He shook his head, and walked around the car again. This pacing thing let me know that he was way more agitated than he wanted to let on.

"Butch was… I don't know how to explain it. Physical, I guess. You know, he'd rest his fingers on my shoulder, ruffle my hair. He'd get down to my level and talk to me like I was his little man, real earnest and honest-like, his big hands circling my waist. He talked to me different than the way other adults did, and I felt special, like I was almost a grown-up. It was like that for awhile, I don't know, Labor Day to Thanksgiving, maybe. I was eleven."

He stopped pacing and just leaned against the side of the car, staring at the ground.

"But then that Thanksgiving, Butch was, I don't know, different. His hands were meaner, and he touched me in ways I didn't like. Personal ways. I felt really embarrassed."

"I told Aunt Margie. First she slapped my mouth, actually gave me a fat lip, then she said I had an overactive imagination and said I'd better not say that to anyone else, and that if I didn't like Uncle Butch, then I should stay away from him."

"Oh Jesus, Si, he was grooming you."

Silas rolled his eyes. "No shit, you think?"

"So that was it? You stayed away from him, right?"

The only answer I got was silence.

"Oh, Silas."

He sighed, blew a out a long breath that puffed through his lips, and scrubbed his face with his hands. "Yeah, stupid, I know. But I really liked the part where he treated me like an adult. And I didn't want to hurt his feelings, even when sometimes his touching grew into something I knew wasn't quite right. I'll spare you the details. They aren't important, anyway."

"And you still never told anyone?"

Silas shook his head. "I used to go over there after school, used the excuse that our house was too full of girls. I supposed Butch invited me, and I'm not sure why he was at home and Aunt Margie at work, but whatever. I'd stay until just before Aunt Margie got home." He laughed, but it was a sound that dropped to the concrete and crackled, not humorous. "But one day I forgot to watch the time, and Aunt Margie caught me limping out the back door, and she was furious. She walloped me across the side of the head and said if she ever caught me in her house again, she'd tell mom and dad that I stole money from her, that I was a thief and a liar."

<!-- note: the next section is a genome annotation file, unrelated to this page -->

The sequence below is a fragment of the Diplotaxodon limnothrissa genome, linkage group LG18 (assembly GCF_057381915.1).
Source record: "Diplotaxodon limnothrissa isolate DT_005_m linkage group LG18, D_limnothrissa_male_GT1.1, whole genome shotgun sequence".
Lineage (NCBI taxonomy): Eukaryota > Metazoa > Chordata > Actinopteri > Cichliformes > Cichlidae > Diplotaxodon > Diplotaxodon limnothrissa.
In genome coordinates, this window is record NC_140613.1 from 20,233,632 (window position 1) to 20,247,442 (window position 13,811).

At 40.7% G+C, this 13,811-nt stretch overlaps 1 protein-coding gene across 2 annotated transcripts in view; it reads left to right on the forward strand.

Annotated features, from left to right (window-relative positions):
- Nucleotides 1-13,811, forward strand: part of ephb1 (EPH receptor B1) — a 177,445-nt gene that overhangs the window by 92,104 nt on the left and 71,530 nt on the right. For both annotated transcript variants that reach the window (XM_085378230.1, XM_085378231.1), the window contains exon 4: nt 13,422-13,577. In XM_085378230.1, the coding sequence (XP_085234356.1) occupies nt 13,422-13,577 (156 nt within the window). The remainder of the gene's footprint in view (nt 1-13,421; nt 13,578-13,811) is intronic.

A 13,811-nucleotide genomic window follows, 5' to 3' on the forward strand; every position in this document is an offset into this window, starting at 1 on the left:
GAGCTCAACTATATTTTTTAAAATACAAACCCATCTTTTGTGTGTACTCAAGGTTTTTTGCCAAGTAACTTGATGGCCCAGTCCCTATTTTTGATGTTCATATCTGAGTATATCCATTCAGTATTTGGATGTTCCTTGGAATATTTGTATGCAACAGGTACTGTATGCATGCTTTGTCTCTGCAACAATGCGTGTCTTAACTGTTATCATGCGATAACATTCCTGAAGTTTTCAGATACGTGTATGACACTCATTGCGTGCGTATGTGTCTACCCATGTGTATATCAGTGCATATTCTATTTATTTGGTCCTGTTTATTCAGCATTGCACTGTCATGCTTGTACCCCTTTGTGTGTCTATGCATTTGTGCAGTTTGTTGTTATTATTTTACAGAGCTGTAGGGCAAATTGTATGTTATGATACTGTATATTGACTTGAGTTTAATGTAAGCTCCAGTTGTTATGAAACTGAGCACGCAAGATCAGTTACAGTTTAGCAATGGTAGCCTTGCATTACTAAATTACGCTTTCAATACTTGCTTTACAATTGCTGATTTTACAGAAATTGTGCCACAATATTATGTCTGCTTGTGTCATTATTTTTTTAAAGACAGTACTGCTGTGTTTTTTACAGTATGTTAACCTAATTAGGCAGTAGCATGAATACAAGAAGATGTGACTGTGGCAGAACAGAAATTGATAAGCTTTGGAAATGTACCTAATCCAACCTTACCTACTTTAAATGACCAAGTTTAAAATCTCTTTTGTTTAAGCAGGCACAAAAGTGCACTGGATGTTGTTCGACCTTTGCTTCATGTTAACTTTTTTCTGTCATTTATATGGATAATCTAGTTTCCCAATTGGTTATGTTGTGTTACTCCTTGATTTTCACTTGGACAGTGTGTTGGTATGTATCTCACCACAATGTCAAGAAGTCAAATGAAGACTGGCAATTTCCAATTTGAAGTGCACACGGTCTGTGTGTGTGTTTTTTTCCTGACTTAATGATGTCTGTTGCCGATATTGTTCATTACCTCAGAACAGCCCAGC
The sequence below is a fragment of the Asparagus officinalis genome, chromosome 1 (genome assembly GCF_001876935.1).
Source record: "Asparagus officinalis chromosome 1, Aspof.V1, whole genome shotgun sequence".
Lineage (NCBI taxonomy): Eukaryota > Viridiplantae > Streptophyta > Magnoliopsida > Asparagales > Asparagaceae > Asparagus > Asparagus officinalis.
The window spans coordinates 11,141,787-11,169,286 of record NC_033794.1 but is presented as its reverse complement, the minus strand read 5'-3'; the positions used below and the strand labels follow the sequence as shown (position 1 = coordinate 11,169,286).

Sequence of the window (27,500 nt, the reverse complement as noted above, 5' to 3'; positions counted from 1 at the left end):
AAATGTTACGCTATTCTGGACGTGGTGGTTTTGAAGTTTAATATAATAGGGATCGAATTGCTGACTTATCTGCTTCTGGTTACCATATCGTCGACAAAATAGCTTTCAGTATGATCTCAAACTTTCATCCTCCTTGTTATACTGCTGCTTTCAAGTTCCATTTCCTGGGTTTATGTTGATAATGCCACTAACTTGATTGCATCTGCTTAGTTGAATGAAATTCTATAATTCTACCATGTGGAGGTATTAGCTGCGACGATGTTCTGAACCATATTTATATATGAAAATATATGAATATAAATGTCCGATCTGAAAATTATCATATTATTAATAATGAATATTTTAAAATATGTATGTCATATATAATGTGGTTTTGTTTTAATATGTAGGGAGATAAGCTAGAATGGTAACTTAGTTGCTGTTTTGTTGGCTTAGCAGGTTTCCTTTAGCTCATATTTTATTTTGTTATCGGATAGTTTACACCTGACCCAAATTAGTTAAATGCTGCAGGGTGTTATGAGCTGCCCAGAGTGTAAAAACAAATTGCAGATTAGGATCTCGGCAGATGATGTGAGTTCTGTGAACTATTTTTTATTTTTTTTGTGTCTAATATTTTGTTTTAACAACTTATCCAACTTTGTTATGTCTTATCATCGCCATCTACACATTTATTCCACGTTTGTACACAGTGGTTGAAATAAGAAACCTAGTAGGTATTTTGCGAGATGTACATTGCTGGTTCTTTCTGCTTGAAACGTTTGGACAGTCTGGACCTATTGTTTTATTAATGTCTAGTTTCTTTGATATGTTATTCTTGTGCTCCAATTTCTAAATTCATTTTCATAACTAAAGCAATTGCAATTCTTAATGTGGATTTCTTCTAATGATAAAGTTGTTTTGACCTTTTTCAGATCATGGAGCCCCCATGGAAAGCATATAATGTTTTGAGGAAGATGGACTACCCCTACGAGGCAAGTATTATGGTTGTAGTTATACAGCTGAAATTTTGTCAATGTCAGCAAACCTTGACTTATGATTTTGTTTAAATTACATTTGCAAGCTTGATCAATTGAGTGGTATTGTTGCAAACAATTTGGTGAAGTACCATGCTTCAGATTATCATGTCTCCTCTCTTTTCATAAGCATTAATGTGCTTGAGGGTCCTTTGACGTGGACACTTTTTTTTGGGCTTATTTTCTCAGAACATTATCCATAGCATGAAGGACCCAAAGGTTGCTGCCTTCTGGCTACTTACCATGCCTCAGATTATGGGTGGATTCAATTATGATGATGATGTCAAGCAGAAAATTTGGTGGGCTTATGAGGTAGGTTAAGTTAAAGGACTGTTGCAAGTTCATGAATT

"Mom would have never believed that. You could have told her the truth, she'd have listened to you."

"I didn't want to think about the truth. I wasn't ready for the ugly words that describe the kind of person Uncle Butch was. Aunt Margie said I had to stay away or I was going to ruin their whole lives. That was the end of it."

I wanted to stare at him, but then I didn't want to look at him at all. "So Margie is the good guy in this stupid story," I said, but immediately wanted to take it back. What kind of story had I been hoping for, anyway? Margie wouldn't have hit Silas over something warm and fuzzy.

"That Christmas, Uncle Butch gave me the BB gun – and everybody was upset about that, not just Aunt Margie, but Mom and Dad, too. And he told me he missed me and was sorry I didn't come over anymore. I just shrugged and said I had a lot of sisters that needed looking after. And that was about the end of it. But I never really forgot, and I think Butch knew it, and I supposed as I got older, he must've realized I could be some kind of threat to him. He definitely didn't want me in the company."

I didn't know what to say, so I didn't say anything. I just stepped up to him and gave him a fierce hug.

He shook himself free. "Enough of that, now. And don't be getting all upset. It's all done and gone and over. The end. See? Melanie's not the only one with ugly childhood secrets."

No comments:

Post a Comment